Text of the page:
Size doesn't mean everything in a water battle, but it's easy to forget that when the Super Soaker Twister comes out to play. This is an intimidating sight.
Is it one of the best water guns, though? Good looks won't mean much if it falls flat in action, after all. I went hands-on with the Super Soaker Twister to find out, but here's the headline - yep, this blaster slaps.
Features & design
Price: $21.99 / £23.99
Capacity: 37fl oz (1,094ml)
The Twister does exactly what it says on the tin. Firing water through the air in a double-helix thanks to the spinning cylinder at the end of the barrel, it's a unique selling-point that I've not seen from Super Soaker before.
Everything else is tried-and-tested, though. The standard-size filling cap opens to reveal a tank capable of holding 37fl oz (1,094ml). In addition, it's operated like so many other water pistols - a pump system.
The Twister's look is familiar, too; it shares a design language with the Super Soaker Hydra. That means it feels as if it's been pulled from a sci-fi video game, and its oversized proportions give it a lot in common with Fortnite Nerf guns.
There was a lot of anticipation when loading up the Nerf Super Soaker Twister. The promise of this thing makes it sound really cool, and I was expecting a confusing barrage of water cycling through the air.
Then I fired it.
Initially, I was disappointed. Don't get me wrong, it did twist twin jets of water around. But it was a little less spectacular than I'd been expecting. The two streams were relatively small, and I found that the disc wasn't always spinning all the way. Oh dear, I thought.
Except there was a problem - me. I quickly realised my mistake; to make this Super Soaker shine, you have to pull back the pump as quickly as you can. Fire it in rapid succession and the cylinder will whirl into overdrive, sending a far larger blast of water twirling through the air for 20 feet or more. This does require a degree of force (which means particularly young water warriors could struggle), but it won't make you break into a sweat during battle. I'm catastrophically unfit and was still able to empty the tank without much fuss.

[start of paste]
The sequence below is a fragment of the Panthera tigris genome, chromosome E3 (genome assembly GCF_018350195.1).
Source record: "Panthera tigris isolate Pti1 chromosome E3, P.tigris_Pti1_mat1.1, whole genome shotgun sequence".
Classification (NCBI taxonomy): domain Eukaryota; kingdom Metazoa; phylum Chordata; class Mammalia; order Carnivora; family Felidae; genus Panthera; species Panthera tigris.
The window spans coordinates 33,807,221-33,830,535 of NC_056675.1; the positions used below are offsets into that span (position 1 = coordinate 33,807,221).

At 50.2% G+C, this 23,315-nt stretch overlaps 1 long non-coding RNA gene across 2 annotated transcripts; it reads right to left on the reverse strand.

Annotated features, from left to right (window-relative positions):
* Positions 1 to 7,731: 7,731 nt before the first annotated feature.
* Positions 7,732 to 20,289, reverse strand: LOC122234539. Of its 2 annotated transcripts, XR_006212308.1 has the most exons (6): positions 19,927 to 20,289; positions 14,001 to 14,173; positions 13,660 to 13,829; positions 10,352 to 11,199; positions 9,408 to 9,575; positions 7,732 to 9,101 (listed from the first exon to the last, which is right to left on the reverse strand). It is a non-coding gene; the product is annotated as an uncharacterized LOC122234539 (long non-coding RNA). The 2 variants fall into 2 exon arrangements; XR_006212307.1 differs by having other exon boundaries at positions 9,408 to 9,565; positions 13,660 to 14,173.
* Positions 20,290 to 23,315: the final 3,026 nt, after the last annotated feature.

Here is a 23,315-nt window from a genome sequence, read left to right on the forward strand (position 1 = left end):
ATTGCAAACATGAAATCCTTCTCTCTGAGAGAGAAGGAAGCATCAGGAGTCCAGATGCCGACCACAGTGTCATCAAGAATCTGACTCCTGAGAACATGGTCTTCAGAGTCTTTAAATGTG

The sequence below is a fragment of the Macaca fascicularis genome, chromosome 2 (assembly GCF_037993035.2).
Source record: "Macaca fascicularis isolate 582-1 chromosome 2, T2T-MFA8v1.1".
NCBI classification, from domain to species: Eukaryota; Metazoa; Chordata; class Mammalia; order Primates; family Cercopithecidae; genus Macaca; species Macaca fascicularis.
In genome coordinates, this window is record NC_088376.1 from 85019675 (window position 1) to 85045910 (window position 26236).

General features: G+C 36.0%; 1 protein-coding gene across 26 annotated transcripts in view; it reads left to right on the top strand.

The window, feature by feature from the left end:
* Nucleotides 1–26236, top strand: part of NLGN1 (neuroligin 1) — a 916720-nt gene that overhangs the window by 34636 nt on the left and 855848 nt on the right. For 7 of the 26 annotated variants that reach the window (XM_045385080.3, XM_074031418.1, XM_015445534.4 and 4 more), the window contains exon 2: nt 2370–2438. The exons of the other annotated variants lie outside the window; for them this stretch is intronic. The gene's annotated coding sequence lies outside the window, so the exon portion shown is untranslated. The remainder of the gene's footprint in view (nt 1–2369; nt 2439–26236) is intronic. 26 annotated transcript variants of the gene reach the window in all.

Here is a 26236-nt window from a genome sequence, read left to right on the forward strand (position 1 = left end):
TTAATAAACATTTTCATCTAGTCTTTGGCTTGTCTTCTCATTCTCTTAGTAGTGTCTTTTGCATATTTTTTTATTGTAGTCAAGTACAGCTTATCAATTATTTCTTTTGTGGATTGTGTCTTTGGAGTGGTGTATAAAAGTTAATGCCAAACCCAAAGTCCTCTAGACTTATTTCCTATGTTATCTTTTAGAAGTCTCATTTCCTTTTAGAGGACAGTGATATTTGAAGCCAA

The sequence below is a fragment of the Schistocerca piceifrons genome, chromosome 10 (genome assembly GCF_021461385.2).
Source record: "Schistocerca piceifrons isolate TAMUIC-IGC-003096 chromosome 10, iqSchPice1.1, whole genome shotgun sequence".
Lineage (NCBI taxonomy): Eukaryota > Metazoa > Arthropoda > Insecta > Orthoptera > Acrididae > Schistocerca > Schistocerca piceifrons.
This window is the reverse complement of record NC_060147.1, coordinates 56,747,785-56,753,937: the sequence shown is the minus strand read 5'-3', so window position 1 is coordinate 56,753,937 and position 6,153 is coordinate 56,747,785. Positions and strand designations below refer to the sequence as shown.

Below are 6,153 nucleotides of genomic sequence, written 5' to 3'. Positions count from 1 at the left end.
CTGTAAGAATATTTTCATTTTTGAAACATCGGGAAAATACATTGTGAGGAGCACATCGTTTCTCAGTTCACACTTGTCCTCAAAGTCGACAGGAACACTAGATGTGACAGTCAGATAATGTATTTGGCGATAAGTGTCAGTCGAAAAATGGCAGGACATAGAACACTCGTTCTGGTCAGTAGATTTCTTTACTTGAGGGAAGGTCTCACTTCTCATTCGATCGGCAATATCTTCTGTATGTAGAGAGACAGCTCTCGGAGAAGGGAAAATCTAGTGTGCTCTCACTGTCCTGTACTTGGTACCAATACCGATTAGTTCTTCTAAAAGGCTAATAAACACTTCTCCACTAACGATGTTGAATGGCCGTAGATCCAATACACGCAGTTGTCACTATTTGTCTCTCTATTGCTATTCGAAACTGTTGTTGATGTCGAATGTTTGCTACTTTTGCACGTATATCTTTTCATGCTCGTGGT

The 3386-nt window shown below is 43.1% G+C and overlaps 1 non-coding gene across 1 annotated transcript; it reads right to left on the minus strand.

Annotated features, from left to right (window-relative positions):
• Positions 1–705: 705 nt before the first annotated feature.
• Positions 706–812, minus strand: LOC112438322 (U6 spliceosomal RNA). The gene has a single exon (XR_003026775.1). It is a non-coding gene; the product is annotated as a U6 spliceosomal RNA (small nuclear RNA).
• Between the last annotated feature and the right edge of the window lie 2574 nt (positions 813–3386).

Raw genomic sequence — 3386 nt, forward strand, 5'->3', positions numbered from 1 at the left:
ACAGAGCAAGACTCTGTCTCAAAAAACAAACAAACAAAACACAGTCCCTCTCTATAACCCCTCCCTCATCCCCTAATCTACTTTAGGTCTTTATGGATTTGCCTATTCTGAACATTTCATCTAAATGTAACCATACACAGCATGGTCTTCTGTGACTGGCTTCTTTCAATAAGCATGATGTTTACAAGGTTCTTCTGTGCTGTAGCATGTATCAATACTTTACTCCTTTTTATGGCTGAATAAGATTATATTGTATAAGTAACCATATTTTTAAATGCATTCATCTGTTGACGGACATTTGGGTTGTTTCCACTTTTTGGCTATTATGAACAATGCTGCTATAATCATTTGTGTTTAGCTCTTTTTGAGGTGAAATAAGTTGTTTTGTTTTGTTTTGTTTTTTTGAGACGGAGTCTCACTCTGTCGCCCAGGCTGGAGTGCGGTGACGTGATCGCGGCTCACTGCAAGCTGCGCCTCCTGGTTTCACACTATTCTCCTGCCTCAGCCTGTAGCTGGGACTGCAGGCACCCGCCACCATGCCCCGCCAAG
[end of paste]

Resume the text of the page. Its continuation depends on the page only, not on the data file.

While we're on the subject of tanks, the Twister's capacity is decent. It'll keep you in the fight for a while, and even though water occasionally dribbled out of one hole if I held the gun downward and the barrel's disc was in a certain position, it's otherwise watertight. Or as watertight as water pistols can be - put it upside down or onto its side and you'll get some leakage from the cap.
Sure, the range could be better. But in reality, this blaster's spread is impressive enough to soak a handful of people at a close-to-mid distance. It's almost impossible to avoid spray if you're in the firing line, so the Super Soaker Twister is perfect if you like to run headlong into the thick of the action.
Another huge tick is the price. I'd been expecting this water gun to be a whole lot more expensive than it is, and at under $25 / £25, there's no reason not to grab it.
Overall - should you buy the Super Soaker Twister?
I wasn't overly impressed with the Twister at first blush, but after spending more time with it, I came to do a full 180 - this is awesome. I would have loved it as a kid, and thanks to that price, I have no qualms with recommending Super Soaker's blaster.
How we tested the Nerf Super Soaker Twister
To get a feel for how this blaster worked in action, I spent a few days filling and firing the Twister under a variety of conditions. This included measured range tests like those we put the best Nerf guns through, leak checks, and longevity.